Vermont Governor Peter Shumlin appears to be in an all-out battle against the war on drugs—and especially the war on marijuana.
Peter Shumlin has long been an outspoken supporter of marijuana legalization. And in a brand new interview with Time, he doubled down on his position.
Peter Shumlin’s open support of changing marijuana laws stands out in contrast to statements made recently by other key lawmakers and political leaders.
And just a couple weeks ago, Colorado governor John Hickenlooper told states they should “think twice” before legalizing marijuana.
But all that doesn’t seem to have slowed Vermont Governor Peter Shumlin down.
“I’m hoping that Vermont will be the first state that does it legislatively because we have learned from the states that have made mistakes doing it by referendum,” he said.
“We are trying to pass the first cautious, sensible marijuana legalizing bill in the country.”
What all that means is that marijuana could become legal in Vermont directly through the process of law-making. In every other state where recreational marijuana is allowed, the changes have been made through a much longer process of going to a popular vote.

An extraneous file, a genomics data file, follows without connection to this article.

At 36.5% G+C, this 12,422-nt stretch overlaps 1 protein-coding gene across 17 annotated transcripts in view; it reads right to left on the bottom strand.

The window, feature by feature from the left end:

Vermont Governor Peter Shumlin hopes that by making the changes directly at the top, he and other lawmakers can come up with a carefully crafted set of laws.
One of the key differences so far between Vermont’s bill and other states that have legalized marijuana is that Vermont doesn’t plan on legalizing edibles.
Also in the interview, Vermont Governor Peter Shumlin talked about his vision for federal drug laws.
He said that marijuana should be reclassified. Cannabis is currently a Schedule I drug, along with drugs like heroin. Schedule I drugs are considered to be the most dangerous. They also usually carry the most severe criminal sentences.
Lawmakers in Vermont could vote on the state’s marijuana bill within the next few weeks.
If the bill passes, Vermont will become the fifth state to legalize recreational marijuana. So far, it’s been legalized in Colorado, Washington, Oregon, Alaska, as well as Washington, D.C.
(Photo Credit: Truthinmedia)